Senior Warden Olivia Brown shares how she sees St. Peter’s participating in God’s liberation in the East End:
Mike Maruca shares the experience of liberation and love at Anna Julia Cooper School:
Nate Flemming, who grew up in St. Peter’s and has returned to live in the East End reflects on the relationship between St. Peter’s and the PeterPaul Development Center as someone baptized at St. Peter’s who now works at PeterPaul. Listen here:
This Sunday Tiffany highlighted conventional and unconventional models of mentorship in the East End. The first is at Armstrong High School. The second is at a salon. Listen here:
East End Resident Torey Edmonds reflects on three initiatives that she sees truly empowering our East End Community:
After a little over a year of publishing conversations with our neighbors here in Church Hill, this year we are embarking on a new season in our listening. For the next five months we will be carrying out the “Listening for God’s Liberation” series in our Sunday morning worship. On the second and fourth Sundays (as well as a few Sundays in between) a member of our parish, either from the congregation or from the surrounding neighborhood, will share where they are seeing or hearing God active in our neighborhood.
We will continue to post this listening series as audio recordings throughout the five months. Please do follow along whether a member of St. Peter’s, of another church, or resident in our community. Here is audio from Pastor Andrew Terry introducing the series on Sunday, January 15, 2017:
On these walks we met two gentleman who were working on a house on 23rd. The renovation of homes has moved north of Fairmount into our surrounding neighborhood.
We also encountered a child who we recognized from Summer Camp on the Hill. It is good for us through walks and other community activities to be a familiar face for families and young people in the East End.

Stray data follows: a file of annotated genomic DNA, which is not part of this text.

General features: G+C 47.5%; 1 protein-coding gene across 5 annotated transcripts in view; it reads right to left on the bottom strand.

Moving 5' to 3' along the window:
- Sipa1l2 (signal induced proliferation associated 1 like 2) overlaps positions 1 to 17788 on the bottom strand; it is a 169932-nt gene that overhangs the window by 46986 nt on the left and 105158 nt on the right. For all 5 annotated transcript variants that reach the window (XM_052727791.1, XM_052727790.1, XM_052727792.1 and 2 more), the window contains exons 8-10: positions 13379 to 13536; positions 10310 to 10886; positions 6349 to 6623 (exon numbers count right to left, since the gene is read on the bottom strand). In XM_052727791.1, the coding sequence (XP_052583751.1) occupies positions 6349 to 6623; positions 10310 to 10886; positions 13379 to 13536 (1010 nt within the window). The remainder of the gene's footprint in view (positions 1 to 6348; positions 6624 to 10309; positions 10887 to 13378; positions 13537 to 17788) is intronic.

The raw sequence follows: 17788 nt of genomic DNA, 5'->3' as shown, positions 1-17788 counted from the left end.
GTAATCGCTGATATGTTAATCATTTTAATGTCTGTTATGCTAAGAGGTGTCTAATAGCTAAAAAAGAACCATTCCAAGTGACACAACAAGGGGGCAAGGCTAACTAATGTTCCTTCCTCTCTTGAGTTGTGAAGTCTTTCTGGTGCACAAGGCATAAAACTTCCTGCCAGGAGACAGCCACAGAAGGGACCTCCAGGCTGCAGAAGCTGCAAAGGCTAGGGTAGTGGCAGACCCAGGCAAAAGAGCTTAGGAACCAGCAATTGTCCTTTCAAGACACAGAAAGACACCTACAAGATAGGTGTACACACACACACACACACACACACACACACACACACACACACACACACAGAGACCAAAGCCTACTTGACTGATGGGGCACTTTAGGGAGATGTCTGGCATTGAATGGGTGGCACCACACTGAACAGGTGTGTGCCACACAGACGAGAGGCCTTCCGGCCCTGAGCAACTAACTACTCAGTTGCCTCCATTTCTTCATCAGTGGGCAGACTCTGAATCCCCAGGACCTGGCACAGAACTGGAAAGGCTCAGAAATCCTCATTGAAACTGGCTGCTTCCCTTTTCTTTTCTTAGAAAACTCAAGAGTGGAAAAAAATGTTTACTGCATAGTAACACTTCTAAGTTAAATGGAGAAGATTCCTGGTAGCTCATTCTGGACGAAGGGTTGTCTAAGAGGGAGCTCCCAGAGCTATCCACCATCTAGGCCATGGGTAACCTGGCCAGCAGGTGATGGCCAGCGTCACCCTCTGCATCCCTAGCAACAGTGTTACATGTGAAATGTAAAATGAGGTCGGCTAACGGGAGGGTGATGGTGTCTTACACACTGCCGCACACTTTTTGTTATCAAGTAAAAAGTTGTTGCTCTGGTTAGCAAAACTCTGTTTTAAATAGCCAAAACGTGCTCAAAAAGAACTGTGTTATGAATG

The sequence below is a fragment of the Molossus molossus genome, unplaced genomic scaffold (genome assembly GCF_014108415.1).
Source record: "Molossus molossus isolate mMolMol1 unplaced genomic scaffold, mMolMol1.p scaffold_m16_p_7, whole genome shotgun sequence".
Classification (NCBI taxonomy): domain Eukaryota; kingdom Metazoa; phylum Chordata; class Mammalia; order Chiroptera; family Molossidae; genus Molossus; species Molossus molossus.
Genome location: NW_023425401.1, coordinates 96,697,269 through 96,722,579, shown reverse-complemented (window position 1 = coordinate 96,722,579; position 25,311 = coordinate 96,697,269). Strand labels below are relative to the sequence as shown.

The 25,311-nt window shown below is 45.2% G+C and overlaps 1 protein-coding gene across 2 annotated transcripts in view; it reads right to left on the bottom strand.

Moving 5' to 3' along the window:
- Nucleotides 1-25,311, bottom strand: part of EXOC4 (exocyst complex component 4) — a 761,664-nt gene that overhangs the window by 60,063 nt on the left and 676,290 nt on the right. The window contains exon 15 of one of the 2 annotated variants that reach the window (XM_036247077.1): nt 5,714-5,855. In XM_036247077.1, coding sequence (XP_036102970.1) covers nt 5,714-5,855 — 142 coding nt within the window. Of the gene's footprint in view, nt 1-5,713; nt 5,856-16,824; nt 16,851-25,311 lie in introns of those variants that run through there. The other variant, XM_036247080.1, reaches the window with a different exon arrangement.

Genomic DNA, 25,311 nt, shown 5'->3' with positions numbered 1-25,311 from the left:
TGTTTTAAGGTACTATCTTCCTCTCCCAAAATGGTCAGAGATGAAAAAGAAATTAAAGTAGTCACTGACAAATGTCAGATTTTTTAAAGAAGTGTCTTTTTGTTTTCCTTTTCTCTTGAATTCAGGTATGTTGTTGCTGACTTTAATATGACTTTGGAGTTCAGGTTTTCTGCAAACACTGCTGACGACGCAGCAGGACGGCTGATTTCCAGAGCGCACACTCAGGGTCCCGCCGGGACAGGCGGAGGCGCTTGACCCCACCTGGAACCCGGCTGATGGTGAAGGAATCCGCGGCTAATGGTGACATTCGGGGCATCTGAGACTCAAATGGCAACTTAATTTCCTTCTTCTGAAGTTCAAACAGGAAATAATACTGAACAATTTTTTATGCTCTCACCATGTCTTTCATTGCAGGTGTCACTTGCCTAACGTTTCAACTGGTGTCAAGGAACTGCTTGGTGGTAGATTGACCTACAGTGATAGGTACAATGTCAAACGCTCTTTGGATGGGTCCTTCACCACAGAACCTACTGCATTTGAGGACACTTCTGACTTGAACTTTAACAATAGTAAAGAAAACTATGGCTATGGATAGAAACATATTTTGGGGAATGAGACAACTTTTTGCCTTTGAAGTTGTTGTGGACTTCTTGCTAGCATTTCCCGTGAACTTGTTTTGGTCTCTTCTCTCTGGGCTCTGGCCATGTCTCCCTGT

We had a dinner on July 6 for our neighbors. Most of the neighbors came from 20th to 25th Street. After introductions, we facilitated table conversations about “what our neighborhood looks like at its best.” The quotes are now posted in our parish hall. It was striking how much our neighbors were for non-violence right on the eve of all of the violence across the nation that occurred in the two weeks following our dinner.
Today we walked 25th Street.
We heard from people who grew up around Church Hill and are now in their 60s and 70s about what was on that corridor.
There was a donut shop. There was a Safeway where young people stood outside with wagons to walk people’s groceries home for them in exchange for 35 cents or a dollar. There was an all day and all night place that only closed on Christmas day. There was a jeweler, a shoe salesman. It was the place of business, uptown, for African Americans because you weren’t sure how you would be treated downtown.
Some people who grew up here still hang around there on 25th Street, because it has always been a gathering place.
What will the 25th Street that emerges over the next 5 years look like? How will it reflect and how will it be different from the 25th Street that our elders remember?
Building is happening so fast right now in the East End.
There were two walks this week. The first went across 25th Street. The houses are coming in fast. Some were brought in on trucks and set up with cranes a couple months ago. They are all inhabited now and other houses are going up quickly all around them and around our partner church Mt. Olivet.
Then we walked over to a community meeting about the new grocery store that will go in next to the roundabout next to Mt. Olivet. The grocery store is going to be a game changer. Development around it and around 25th Street and Nine Mile will happen so fast. How can we be a voice advocating for development that betters the lives of all our people?